systematic way of living.
Wherever we drive in our summer jaunts through the country we see either the farmer at work in his fields or the operative in some little factory village.
Yet the factory village has not been created by the “hands,” but by some one's head or by a series of heads.
If it were burned down to-morrow, those who now labor in it would probably be powerless to recreate it and carry it on, even if all the capital it cost were put into their pockets.
It seems unfair that the man who lives in the largest house in the village, and who never does a stroke of bodily labor, should have more consideration than those who work with their hands from morning till night.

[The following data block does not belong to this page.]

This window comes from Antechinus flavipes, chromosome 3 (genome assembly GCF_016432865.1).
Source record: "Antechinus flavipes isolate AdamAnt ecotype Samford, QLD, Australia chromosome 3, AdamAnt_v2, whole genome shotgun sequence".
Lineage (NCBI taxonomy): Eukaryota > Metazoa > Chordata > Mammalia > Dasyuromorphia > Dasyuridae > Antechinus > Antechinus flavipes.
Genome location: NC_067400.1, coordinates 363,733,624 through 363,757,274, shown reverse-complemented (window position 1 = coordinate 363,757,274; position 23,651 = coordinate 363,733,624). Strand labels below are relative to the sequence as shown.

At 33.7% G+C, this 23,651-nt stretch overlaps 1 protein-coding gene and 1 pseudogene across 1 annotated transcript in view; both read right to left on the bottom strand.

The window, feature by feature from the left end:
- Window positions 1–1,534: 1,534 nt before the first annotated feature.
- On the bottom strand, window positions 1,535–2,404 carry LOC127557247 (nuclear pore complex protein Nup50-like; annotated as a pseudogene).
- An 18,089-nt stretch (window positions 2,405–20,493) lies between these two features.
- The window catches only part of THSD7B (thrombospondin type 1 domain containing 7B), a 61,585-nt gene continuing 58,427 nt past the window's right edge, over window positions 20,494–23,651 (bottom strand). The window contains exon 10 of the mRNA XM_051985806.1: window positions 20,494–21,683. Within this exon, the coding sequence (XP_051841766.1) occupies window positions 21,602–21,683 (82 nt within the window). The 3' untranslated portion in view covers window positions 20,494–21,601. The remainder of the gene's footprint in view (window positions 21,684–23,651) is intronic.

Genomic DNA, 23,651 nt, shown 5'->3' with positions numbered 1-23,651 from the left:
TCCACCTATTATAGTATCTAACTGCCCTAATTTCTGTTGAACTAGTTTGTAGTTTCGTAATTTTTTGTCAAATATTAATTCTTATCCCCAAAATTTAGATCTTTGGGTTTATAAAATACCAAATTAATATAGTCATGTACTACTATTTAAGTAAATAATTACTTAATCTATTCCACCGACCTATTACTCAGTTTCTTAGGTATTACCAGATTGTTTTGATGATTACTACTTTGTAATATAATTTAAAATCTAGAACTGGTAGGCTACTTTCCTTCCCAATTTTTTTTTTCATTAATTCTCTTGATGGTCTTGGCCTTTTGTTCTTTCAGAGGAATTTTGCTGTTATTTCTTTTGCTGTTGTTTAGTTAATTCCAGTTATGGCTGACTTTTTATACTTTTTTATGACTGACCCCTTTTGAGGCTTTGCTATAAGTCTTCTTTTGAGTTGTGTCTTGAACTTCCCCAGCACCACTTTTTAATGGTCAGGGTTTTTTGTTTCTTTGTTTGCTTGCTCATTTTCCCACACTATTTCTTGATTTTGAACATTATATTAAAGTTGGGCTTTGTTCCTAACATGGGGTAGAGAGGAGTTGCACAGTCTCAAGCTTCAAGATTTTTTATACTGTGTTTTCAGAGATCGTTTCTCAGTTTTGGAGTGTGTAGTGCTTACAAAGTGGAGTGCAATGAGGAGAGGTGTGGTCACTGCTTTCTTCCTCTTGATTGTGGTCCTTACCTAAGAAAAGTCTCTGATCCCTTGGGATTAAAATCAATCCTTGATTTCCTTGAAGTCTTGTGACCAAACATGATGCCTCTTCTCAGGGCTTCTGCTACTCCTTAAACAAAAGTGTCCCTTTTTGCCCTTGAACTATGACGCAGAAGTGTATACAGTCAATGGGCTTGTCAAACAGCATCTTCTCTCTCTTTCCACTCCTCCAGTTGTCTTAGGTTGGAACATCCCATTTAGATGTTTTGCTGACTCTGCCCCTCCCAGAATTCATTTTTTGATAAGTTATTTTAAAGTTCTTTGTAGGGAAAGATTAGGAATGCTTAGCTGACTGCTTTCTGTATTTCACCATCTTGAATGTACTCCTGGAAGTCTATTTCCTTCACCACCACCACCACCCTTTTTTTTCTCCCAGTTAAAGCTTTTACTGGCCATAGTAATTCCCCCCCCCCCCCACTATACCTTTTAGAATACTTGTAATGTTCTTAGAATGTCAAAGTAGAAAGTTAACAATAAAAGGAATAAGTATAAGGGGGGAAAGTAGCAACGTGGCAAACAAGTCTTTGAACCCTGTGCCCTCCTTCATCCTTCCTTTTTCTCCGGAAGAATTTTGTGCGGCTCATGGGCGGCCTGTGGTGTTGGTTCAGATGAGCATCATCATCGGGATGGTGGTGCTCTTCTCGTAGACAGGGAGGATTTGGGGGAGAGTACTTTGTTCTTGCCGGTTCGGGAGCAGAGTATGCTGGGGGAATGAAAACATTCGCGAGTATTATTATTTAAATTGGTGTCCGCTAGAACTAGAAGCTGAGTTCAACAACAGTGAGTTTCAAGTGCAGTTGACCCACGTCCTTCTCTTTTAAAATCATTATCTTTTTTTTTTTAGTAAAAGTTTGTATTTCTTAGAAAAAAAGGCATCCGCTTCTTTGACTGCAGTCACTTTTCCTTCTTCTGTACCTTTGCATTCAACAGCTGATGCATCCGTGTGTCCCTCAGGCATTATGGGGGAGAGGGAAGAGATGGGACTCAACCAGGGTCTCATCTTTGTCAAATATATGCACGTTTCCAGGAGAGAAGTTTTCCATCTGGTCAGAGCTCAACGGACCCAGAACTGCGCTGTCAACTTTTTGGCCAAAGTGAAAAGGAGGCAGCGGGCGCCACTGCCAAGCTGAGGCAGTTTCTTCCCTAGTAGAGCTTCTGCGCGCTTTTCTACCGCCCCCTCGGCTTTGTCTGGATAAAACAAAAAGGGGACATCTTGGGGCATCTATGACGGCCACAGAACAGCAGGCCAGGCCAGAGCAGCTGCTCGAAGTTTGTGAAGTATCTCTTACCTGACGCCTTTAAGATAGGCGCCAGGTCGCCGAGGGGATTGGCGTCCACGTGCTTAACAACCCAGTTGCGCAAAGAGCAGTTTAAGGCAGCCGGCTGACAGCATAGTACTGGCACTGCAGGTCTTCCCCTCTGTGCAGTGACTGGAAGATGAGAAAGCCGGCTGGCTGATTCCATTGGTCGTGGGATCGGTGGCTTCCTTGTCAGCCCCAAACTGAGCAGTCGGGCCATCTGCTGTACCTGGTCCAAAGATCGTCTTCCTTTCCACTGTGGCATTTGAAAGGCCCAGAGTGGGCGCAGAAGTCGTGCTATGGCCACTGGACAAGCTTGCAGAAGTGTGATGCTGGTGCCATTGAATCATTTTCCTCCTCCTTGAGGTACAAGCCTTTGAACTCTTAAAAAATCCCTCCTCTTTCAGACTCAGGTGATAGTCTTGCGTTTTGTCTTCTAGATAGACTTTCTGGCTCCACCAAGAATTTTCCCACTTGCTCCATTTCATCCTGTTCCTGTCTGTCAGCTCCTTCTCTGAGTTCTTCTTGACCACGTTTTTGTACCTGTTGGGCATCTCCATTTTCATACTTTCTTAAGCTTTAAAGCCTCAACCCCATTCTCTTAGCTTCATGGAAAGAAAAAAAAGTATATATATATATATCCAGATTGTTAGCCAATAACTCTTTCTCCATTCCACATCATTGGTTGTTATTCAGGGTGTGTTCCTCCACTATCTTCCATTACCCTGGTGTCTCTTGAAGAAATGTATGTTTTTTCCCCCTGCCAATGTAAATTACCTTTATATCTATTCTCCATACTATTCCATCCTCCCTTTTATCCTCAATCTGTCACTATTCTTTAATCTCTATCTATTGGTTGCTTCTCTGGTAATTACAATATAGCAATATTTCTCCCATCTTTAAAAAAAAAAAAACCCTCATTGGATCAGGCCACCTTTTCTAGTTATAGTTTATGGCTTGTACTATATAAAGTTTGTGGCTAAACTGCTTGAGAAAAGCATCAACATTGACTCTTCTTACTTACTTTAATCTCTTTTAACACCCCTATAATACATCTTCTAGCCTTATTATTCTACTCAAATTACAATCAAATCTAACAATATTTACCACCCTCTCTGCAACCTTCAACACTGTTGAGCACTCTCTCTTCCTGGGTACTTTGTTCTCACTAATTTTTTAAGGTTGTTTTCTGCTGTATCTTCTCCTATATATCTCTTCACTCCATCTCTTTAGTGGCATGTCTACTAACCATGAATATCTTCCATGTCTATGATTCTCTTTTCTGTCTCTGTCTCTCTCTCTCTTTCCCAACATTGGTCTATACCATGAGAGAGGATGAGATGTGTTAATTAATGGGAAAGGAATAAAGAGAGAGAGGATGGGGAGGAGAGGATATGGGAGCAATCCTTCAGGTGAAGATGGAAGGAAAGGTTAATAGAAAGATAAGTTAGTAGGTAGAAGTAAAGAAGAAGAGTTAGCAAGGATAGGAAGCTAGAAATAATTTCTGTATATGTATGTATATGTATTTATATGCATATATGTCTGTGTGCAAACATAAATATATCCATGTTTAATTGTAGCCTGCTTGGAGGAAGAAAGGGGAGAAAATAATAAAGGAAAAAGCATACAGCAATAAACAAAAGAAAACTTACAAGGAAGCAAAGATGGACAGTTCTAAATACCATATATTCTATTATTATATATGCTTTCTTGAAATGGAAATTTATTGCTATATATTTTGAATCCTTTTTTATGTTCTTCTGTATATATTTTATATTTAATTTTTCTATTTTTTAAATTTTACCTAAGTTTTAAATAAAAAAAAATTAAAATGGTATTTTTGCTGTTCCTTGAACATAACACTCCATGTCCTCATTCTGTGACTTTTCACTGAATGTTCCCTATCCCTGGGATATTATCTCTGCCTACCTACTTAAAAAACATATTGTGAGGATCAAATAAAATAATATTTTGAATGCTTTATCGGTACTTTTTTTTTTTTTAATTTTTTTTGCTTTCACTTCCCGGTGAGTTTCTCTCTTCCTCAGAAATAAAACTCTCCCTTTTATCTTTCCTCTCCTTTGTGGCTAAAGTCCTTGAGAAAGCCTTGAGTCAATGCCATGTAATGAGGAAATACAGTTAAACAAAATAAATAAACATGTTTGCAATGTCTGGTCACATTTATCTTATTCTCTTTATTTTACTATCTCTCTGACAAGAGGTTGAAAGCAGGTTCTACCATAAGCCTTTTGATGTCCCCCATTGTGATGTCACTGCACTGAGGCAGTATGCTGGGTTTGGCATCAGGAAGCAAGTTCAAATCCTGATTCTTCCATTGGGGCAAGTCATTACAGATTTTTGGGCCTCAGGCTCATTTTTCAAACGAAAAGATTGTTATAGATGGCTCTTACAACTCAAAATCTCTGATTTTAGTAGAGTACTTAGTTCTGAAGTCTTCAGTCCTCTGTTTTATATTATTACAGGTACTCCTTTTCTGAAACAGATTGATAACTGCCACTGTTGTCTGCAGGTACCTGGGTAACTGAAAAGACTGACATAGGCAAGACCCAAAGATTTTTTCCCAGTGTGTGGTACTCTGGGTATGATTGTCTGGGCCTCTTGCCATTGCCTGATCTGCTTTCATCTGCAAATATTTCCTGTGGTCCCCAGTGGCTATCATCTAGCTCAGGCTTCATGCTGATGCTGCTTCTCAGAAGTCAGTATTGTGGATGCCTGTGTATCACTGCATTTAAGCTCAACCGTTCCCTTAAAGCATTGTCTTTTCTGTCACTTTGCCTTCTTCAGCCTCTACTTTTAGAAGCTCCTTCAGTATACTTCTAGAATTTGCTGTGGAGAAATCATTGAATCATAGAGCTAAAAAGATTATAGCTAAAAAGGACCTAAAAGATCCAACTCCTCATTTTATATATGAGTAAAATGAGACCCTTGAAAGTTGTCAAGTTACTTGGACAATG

But the reason is that he is more important to the village than all the rest: his place cannot be filled, while theirs can. He has the organizing mind, or at least represents some one else who has it.
In case of the farmer, or at least the farmer of the Atlantic States
, the distinction is less obvious, because his labor is less highly organized.
He not only does his own work, but plans it also.
Yet he uses at every moment the tools and processes which only the highest organization has perfected ; his mower, his reaper, even his plough and pitchfork, are the result of organizing mind brought to bear in some great establishment, perhaps a thousand miles away.
Not only does the organizing mind